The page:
Whistle blower promised DEATH as Hawks will arrest Jacob Zuma anytime soon over 17th R1.5 million fraud case

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Former president Jacob Zuma could get arrested any time soon after it emerged that a herd of cattle costing R1.5 million and meant for emerging farmers was instead delivered to Nkandla – as a gift to Jacob Zuma from his political ally, North West premier Supra Mahumapelo.

The generous gift, paid for with public funds, is now under investigation by the Hawks and could lead to charges of fraud and corruption against Mahumapelo and the former president, who is already facing 16 other charges, including fraud, racketeering and money laundering, stemming from the multi-billion-rand arms deal.

Mahumapelo is also under heavy pressure to step down as premier, with North West residents rioting this week over his links to several other corruption scandals.

The Sunday Times has reported that Zuma personally signed for the 25 Bonsmara cattle when they were delivered to Nkandla in October 2016.

Invoiced show that 50 cows were paid for, but it is unclear where the other 25 went. On the day he took delivery of the cattle, a delighted Zuma even took pictures with some of the drivers who delivered the cattle to his homestead in Nkandla.

The cattle order and payment were made via a private company contracted to the North West rural, environment and agricultural department to assist emerging farmers. The scandal bears similarities to the Vrede diary farm project in the Free State, which was set up using taxpayers' money and meant to alleviate poverty but was instead allegedly used by the provincial agricultural department to pay millions of rands to the Guptas through a beneficiary company, Estina.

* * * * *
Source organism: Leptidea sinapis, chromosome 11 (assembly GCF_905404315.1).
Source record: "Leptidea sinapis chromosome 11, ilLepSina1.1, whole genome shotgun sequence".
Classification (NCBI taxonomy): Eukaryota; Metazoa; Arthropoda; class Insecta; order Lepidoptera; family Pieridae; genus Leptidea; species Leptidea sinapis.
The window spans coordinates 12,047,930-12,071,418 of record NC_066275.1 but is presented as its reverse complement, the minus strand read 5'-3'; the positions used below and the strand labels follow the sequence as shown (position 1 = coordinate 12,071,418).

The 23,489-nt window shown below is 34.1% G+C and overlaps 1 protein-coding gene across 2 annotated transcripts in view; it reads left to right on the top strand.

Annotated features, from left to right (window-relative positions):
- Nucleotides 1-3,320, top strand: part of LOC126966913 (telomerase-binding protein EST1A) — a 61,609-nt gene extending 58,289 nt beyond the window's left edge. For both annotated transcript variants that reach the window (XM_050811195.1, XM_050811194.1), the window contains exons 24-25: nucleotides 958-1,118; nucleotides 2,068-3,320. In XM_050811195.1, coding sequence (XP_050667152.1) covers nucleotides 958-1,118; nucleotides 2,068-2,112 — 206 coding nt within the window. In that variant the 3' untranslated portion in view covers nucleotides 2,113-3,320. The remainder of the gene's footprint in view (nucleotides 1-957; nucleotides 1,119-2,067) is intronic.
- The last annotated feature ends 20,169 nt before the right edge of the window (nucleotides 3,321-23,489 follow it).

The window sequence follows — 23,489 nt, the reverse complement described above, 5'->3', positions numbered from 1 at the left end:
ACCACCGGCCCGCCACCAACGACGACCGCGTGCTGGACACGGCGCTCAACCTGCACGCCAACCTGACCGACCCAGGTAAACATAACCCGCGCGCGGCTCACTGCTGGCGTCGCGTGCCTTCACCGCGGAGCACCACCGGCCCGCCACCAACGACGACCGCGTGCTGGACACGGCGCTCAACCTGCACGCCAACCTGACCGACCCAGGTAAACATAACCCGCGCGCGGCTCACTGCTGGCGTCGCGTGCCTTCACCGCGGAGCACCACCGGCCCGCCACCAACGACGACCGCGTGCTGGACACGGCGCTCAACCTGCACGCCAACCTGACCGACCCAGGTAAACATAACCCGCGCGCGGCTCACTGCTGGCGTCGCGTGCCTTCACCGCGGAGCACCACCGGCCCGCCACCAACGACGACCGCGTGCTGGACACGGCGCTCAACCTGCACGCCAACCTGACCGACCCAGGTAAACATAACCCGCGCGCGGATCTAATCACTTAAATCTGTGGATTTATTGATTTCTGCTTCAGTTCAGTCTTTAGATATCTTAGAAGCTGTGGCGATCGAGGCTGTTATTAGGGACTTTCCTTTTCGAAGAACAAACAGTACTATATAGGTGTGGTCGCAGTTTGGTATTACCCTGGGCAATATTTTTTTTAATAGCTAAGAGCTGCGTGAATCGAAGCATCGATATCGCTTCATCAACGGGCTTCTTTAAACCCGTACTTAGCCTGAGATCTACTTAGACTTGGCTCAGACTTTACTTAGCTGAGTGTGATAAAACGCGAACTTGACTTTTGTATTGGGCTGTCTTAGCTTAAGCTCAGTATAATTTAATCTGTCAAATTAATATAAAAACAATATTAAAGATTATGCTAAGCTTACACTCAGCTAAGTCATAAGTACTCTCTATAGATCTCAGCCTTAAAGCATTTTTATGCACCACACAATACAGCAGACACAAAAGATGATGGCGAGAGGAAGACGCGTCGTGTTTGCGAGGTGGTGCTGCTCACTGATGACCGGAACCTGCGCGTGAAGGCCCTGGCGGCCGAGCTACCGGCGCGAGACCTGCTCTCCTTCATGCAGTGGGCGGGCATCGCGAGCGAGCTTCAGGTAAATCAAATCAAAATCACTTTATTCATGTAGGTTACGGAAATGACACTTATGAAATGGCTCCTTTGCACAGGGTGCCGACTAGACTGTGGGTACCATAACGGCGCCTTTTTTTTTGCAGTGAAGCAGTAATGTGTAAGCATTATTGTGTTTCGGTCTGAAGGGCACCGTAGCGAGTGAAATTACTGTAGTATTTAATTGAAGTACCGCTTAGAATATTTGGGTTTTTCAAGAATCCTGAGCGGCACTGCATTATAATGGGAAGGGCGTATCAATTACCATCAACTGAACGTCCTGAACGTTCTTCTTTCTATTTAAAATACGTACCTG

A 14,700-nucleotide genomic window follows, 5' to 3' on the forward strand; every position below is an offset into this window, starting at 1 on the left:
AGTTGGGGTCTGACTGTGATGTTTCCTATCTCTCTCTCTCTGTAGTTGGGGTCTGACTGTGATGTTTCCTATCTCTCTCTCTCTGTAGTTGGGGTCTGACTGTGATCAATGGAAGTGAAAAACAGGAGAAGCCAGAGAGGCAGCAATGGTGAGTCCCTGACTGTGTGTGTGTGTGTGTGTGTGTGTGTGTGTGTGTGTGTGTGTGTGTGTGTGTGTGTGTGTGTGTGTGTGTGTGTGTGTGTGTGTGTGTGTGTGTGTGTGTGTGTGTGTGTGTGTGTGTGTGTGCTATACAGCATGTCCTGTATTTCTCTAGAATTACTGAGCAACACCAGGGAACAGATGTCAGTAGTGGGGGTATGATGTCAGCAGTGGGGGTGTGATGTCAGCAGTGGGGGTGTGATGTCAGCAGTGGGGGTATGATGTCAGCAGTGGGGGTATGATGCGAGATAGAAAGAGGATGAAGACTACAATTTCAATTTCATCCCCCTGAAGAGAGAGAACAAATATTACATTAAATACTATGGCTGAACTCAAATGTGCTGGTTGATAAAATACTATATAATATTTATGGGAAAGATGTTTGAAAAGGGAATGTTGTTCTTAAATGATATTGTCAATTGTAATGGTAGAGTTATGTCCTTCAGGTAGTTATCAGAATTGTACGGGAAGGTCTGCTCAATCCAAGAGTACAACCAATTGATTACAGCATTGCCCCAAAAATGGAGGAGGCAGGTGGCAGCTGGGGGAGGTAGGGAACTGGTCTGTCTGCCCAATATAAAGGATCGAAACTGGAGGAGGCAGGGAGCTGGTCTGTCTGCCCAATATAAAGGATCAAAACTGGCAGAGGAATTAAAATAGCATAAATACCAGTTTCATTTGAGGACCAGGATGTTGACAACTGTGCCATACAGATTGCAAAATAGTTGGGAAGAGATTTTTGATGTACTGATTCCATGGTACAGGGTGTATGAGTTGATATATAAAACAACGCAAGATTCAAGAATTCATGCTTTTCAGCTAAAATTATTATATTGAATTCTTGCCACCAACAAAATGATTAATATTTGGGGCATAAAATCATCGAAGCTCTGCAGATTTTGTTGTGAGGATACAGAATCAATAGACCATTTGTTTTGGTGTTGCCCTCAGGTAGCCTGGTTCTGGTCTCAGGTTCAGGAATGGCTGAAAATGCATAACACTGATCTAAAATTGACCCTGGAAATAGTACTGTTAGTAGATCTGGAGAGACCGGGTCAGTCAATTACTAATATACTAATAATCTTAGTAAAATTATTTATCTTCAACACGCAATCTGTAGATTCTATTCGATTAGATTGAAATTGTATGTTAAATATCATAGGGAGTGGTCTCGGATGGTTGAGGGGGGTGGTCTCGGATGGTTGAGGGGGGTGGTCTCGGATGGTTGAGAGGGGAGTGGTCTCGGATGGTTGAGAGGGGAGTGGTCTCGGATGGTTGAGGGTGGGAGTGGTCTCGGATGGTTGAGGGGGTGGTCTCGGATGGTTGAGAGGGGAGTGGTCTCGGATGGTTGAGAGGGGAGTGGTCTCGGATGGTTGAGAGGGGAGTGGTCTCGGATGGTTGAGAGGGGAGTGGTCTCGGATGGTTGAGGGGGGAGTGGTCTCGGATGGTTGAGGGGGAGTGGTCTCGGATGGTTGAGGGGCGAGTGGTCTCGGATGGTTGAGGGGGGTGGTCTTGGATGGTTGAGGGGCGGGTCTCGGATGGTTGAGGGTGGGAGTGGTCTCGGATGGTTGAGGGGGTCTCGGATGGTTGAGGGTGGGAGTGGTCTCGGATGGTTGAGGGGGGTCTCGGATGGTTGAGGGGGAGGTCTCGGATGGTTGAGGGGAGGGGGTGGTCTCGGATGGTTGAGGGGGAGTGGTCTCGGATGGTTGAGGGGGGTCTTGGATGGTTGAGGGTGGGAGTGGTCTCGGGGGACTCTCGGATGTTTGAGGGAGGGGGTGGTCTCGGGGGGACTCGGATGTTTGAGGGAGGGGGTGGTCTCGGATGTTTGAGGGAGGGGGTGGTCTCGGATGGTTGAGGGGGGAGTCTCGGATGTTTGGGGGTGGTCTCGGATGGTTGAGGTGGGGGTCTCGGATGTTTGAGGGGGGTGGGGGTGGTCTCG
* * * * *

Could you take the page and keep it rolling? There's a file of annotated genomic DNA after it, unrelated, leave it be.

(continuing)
Hawks spokesperson, Hangwani Mulaudzi confirmed yesterday that the investigation unit was pursuing a case of fraud and corruption on the matter.

"We can confirm that the Hawks are seriously assessing the matter. However, we are not in a position to comment at this stage," he said.

Mahumapelo is one of ZUma's staunchest backers. Last year he used R1.8 million of taxpayers' money to build a Zuma monument in Groot Marico, where Zuma was arrested by apartheid police in 1963. He was also part of the lobby group of premiers known as the premier league that campaigned tirelessly for former AU Commission chairwoman Nkosazana Dlamini-Zuma to become president of the ANC.

His political career hangs in the balance after North West communities took to the streets following revelations about his relationship with the Guptas, and reports that his son received a R1.1 million bursary from Denel.

Yesterday Mahumapelo's spokesman, Brian Setswambung, denied any knowledge of the cattle for Nkandla, saying the premier "does not get involved in issues of suppliers and departments".

Zuma did not respond to questions sent to him through his spokesman, Vukile Mathebela.